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Topic: The probability of getting zero counts
Replies: 9   Last Post: Oct 18, 2010 10:07 PM

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Paul

Posts: 162
Registered: 12/7/09
Re: The probability of getting zero counts
Posted: Oct 16, 2010 11:06 AM
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On Oct 15, 1:04 am, Richard Wright <richwrigREM...@tig.com.au> wrote:
> Consider a series of squares randomly placed over a research area.
>
> The number of stones within each square is counted.
>
> Ten out of 12 squares contain stones, in varying numbers.
>
> Two of the 12 squares contain zero stones.
>
> Person A argues that the fact there are two squares with zero stones
> shows that the distribution is especially patchy in those spots.
> Person B, by contrast, argues that one must expect to get some zero
> counts, given the variability in numbers seen in the squares that have
> stones.
>
> How might one choose between these two claims? It seems to me that we
> must ask the following question.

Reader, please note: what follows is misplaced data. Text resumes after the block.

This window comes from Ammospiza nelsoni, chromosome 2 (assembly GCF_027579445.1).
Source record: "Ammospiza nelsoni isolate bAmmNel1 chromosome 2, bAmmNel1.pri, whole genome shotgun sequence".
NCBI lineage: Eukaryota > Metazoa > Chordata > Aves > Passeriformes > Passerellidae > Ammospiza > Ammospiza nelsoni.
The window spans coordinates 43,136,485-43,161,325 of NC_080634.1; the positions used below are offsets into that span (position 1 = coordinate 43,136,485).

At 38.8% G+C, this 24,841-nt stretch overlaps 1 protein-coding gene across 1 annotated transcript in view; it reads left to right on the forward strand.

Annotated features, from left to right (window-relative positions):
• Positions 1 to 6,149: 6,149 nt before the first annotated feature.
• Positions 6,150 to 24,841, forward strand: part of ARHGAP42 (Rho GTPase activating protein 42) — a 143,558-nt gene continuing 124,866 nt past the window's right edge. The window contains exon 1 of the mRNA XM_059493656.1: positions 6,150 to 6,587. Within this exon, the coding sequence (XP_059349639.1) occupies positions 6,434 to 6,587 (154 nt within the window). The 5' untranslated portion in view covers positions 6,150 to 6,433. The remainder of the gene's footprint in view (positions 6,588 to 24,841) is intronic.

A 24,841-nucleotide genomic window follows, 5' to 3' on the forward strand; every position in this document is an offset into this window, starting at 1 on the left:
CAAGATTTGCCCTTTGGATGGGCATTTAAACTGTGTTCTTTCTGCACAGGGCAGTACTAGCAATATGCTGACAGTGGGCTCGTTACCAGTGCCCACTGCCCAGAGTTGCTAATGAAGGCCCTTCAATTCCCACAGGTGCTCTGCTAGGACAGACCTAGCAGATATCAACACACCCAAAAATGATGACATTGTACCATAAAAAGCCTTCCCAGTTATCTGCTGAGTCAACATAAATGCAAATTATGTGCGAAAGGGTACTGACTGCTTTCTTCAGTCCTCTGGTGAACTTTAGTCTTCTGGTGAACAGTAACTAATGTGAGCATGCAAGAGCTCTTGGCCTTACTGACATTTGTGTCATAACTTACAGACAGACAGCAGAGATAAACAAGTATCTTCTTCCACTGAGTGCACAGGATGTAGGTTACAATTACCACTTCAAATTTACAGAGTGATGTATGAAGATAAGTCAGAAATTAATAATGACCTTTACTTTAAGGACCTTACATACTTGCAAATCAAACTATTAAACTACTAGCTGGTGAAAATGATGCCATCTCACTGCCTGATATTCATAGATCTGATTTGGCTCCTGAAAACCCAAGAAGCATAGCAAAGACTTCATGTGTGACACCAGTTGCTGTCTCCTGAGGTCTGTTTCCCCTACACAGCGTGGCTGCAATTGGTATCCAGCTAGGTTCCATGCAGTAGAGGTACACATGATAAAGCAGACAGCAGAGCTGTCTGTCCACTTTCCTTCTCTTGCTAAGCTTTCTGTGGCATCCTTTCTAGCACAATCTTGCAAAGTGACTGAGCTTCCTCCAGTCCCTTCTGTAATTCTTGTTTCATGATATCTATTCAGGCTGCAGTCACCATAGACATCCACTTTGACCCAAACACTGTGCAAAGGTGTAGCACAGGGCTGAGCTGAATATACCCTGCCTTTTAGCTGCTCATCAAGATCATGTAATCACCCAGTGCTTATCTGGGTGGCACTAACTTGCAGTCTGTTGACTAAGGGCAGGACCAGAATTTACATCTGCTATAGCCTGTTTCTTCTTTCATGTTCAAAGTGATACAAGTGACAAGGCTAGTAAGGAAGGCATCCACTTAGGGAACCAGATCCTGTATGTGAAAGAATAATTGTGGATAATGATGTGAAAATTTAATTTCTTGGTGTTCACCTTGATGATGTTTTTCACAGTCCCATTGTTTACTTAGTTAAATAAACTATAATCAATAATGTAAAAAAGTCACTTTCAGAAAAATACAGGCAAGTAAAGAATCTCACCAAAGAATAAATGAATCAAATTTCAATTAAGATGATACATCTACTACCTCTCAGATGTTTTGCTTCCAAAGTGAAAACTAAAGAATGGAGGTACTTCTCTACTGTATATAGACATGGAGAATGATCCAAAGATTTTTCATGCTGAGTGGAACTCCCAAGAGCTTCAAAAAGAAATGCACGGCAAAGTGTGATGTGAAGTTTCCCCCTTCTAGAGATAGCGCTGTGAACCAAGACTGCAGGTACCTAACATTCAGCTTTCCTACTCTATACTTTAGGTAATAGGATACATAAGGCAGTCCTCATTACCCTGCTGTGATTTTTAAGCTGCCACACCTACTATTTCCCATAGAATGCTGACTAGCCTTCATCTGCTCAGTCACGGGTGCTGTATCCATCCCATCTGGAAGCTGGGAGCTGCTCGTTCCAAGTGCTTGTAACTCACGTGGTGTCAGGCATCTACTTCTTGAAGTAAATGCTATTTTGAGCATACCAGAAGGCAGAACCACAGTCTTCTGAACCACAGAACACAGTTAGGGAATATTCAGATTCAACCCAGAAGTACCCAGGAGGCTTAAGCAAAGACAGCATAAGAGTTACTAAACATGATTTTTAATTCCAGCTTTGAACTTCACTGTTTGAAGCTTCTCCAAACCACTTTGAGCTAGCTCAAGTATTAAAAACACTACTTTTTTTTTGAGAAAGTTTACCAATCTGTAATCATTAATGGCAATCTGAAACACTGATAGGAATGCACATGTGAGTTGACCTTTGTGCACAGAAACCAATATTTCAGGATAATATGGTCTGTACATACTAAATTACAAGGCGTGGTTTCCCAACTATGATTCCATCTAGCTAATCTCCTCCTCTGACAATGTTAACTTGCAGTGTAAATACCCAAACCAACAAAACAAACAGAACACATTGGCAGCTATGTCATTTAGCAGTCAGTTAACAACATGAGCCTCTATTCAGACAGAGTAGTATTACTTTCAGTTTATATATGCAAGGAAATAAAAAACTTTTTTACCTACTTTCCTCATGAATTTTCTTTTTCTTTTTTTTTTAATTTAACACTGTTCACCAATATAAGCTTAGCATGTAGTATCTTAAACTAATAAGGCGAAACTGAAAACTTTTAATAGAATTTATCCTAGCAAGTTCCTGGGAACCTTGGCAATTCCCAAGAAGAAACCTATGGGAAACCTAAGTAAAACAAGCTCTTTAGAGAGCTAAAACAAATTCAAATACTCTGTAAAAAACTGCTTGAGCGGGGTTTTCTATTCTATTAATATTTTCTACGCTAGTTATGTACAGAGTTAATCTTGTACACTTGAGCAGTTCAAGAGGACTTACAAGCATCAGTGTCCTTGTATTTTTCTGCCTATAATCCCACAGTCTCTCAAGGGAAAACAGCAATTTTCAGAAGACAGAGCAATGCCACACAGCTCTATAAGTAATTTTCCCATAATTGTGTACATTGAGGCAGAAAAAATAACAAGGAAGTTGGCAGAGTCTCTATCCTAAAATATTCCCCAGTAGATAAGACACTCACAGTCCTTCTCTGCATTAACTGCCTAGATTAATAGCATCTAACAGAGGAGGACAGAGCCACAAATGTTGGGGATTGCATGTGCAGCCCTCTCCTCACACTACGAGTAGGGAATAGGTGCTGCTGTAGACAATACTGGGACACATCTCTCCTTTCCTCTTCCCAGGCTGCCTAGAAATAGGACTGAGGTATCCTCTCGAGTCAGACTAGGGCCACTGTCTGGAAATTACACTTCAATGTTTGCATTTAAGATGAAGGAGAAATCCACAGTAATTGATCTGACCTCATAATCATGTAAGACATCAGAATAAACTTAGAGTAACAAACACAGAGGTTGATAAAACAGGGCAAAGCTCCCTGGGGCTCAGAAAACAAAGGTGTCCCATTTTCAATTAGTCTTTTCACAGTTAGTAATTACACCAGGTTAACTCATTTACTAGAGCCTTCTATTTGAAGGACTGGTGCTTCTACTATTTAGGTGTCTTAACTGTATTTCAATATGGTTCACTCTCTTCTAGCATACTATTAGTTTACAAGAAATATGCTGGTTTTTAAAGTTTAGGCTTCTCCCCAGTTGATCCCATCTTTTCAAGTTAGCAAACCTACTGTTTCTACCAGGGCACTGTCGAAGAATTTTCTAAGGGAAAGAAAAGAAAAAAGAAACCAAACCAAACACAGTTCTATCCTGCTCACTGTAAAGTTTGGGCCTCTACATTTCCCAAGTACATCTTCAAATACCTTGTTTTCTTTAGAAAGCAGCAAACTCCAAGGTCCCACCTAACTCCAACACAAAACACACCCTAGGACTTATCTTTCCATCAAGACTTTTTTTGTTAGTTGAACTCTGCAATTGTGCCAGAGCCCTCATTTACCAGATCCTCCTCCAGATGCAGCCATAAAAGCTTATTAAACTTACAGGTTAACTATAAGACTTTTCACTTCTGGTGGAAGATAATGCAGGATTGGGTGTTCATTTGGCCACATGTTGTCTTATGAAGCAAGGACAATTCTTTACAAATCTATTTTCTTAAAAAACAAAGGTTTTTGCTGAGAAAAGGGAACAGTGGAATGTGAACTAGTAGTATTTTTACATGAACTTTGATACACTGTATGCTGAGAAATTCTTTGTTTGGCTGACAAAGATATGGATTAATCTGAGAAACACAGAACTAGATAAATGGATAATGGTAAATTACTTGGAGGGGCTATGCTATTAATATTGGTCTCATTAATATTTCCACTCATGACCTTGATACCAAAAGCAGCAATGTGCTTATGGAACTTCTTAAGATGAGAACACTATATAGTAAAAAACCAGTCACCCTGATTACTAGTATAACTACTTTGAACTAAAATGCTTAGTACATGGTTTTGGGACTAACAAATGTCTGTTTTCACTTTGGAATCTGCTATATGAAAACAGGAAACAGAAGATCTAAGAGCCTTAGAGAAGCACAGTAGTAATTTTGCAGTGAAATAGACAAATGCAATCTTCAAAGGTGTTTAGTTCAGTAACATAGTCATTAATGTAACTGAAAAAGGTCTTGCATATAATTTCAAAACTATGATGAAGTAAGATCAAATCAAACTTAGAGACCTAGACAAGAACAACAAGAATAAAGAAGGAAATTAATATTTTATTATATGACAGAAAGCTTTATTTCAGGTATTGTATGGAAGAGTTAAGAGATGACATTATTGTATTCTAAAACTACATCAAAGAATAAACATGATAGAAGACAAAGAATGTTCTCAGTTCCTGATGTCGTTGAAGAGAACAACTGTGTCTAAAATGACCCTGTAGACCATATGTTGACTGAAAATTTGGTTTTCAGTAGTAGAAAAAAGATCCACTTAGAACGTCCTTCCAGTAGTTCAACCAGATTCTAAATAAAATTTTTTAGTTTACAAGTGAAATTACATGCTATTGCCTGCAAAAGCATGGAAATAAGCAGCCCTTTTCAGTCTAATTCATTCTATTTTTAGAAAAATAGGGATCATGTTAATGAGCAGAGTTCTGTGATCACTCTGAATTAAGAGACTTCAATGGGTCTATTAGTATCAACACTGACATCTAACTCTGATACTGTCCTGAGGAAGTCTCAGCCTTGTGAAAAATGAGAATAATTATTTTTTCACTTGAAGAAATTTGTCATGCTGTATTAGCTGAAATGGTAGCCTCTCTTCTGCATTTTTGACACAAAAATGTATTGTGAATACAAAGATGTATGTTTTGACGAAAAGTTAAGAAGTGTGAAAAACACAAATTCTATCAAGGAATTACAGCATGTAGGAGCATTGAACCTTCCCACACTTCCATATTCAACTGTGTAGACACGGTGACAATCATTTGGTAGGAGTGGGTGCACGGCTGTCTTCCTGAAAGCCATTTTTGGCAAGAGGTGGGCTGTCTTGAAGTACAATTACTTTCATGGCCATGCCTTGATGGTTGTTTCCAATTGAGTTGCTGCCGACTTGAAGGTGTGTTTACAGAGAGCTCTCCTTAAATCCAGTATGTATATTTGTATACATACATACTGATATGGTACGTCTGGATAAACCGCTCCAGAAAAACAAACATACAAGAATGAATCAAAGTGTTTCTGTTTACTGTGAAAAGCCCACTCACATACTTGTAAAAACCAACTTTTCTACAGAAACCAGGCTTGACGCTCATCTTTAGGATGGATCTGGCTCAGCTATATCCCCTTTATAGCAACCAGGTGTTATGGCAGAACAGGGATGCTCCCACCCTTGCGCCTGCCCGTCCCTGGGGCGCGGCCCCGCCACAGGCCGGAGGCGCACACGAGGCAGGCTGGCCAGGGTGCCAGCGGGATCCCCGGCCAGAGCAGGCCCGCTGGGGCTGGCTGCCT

>
> Given the variability of numbers in the 10 squares that have stones,
> what is the probability of obtaining two squares with zero stones if
> we assume the variability is uniform over the area sampled?
>
> To my mind this question relates to confidence intervals, but I can't
> see how to harness them.
>
> I would welcome any suggestions about how one might approach this
> question of statistical inference.


The problem with Person B's argument is that it might be possible that
the number of stones in a "typical" square has a distribution whose
support excludes zero (for instance, U{1,...N} where N is the largest
number of stones observed in any square). It will always be possible
to conjure up a distribution with strictly positive support that
reasonably accounts for the variability in the nonzero observations.

If I were B, I might try the following. First, fit a discrete
distribution
to the nonzero portion of the sample. If the stones are not too thick
upon the ground, I'd try a Poisson distribution first, recognizing
that
if the support of the true distribution contains zero then I'm biasing
the parameter(s) of my fitted distribution by excluding the zero
observations. (The bias will make my test more conservative.) Now
compute the probability of two or more empty squares out of 12 using
the fitted distribution. If that probability is above my threshold
for
Type I error, I refuse to reject the hypothesis that the two empty
squares
share the same distribution as the 10 nonempty squares.

/Paul



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